Currently, contractors can protest procurements of any dollar value at both GAO and COFC.  The recommendation would establish a floor with no ability to protest if the procurement was under $75,000. Notably, according to a RAND study the Panel cited, a not-insignificant ten percent of GAO protests and four percent of COFC protests are for acquisitions under $100,000.  In making its recommendation, the Panel questions the “value, in terms of transparency” for smaller contract awards.

While understanding the Panel’s desire to balance the costs and efficiency losses involved in protests with the need to deliver products and services to the warfighter, this recommendation would likely have a disproportionate impact on small businesses. Additionally, this change removes any threat of oversight for procurements under $75,000, disincentivizes procurement officials from adhering to the rules and essentially eliminates transparency into these acquisitions. The “value, in terms of transparency” for a small contract award bid protest, where GAO or COFC finds the procurement official acted improperly, is the deterrent effect it has on similar conduct in future acquisitions. Eliminating these protests would essentially eliminate transparency and accountability for acquisitions involving spending up to $75,000.

Recommendation 69: In all required debriefings, provide a redacted source selection document and the debriefed offeror’s technical evaluation.

Currently, required debriefings must include items such as evaluations of significant weaknesses and deficiencies in debriefed offerors’ proposals; evaluations of cost/price and technical ratings for successful offerors and debriefed offerors; past performance information for debriefed offerors; overall rankings (when developed) of all offerors; summaries of award rationale; and reasonable responses to relevant questions about whether agencies followed applicable source selection procedures. In DoD debriefings, debriefed offerors may also ask follow-up questions that procuring officials must answer before closing the debriefings. Finally, for high-dollar acquisitions, DoD must provide redacted source selection documents.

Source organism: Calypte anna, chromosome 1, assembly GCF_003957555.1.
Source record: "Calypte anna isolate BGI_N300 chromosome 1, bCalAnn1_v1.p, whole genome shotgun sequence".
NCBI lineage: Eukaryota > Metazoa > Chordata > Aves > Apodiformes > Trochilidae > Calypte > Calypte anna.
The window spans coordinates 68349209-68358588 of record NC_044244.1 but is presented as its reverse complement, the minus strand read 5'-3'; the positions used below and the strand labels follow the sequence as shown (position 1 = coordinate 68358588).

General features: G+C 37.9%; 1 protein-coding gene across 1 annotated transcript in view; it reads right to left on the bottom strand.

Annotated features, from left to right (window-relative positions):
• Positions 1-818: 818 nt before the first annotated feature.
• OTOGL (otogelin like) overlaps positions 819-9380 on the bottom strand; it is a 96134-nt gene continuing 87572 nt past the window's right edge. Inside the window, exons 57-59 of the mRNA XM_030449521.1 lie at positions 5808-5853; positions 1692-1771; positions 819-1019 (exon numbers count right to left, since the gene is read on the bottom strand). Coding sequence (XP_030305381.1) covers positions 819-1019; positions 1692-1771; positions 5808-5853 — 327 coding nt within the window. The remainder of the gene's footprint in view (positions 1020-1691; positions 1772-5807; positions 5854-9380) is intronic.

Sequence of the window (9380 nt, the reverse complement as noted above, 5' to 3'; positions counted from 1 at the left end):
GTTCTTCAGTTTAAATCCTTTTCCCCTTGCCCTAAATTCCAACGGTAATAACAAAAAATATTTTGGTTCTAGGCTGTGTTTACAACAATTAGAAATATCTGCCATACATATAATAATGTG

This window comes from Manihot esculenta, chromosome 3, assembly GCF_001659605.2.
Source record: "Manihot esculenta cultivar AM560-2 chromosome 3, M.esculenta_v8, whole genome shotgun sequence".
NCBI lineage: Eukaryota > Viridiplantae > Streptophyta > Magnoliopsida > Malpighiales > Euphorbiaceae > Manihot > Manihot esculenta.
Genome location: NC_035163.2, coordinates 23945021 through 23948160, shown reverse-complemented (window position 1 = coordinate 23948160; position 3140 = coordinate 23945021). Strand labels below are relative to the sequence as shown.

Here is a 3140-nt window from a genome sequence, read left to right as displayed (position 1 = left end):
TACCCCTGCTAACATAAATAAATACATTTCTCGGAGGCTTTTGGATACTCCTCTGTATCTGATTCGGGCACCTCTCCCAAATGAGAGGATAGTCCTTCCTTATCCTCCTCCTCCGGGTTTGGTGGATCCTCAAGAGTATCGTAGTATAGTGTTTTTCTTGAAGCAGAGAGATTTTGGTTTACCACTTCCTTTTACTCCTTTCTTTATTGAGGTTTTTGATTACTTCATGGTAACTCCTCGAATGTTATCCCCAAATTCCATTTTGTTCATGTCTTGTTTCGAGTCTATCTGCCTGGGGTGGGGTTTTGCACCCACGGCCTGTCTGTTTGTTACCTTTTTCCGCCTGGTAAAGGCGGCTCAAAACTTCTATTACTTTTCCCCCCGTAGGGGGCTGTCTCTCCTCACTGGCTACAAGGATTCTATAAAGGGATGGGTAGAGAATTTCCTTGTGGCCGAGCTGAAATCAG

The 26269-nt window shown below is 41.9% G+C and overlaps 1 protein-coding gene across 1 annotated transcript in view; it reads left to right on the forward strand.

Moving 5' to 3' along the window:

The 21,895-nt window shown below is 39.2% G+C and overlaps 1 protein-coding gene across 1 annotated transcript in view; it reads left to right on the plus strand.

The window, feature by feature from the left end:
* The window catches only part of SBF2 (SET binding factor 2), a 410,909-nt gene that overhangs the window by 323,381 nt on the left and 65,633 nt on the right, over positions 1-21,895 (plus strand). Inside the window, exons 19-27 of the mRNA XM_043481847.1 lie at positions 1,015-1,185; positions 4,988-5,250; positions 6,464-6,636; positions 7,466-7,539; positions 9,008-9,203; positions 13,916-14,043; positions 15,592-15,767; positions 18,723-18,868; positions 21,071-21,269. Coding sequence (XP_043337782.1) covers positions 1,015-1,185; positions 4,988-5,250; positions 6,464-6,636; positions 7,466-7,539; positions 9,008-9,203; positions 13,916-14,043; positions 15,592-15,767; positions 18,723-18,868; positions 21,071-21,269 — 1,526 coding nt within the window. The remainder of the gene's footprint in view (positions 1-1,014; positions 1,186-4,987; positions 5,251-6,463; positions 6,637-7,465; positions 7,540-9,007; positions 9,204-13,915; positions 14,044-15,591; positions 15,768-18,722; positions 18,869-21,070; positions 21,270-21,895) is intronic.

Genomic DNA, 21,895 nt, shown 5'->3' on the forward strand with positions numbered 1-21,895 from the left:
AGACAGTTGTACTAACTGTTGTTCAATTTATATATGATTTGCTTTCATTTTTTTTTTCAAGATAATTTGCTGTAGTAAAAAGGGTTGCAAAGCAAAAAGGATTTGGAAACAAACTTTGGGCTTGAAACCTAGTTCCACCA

The Panel’s recommended debriefing changes essentially extend the requirement for redacted source selection documents to all acquisitions requiring a debriefing and provide offerors with the government’s technical evaluations of their proposals. Arguably, these changes will lessen the need for bid protests as they provide more transparency into how the government evaluates proposals and how procuring officials make award decisions. If the documents demonstrate the government followed the rules, the process should result in fewer bid protests.

Conclusion

The Panel’s overall efforts to develop recommendations for DoD acquisition reform are commendable. The Panel recognized the need for a balance between acquiring needed products and services for the warfighter more efficiently and the importance of transparency and oversight functions provided by our current bid protest system. The effects of some of the Panel’s recommendations, however, have the potential to significantly impact current bid protest processes. If you have questions about further understanding the Section 809 Panel’s recommendations and potential impacts, please contact Joshua Schnell, chair of Ice Miller’s Government Contracts Practice.

The full Section 809 Panel reports can be found at https://section809panel.org/media/updates/

This publication is intended for general information purposes only and does not and is not intended to constitute legal advice. The reader should consult with legal counsel to determine how laws or decisions discussed herein apply to the reader’s specific circumstances.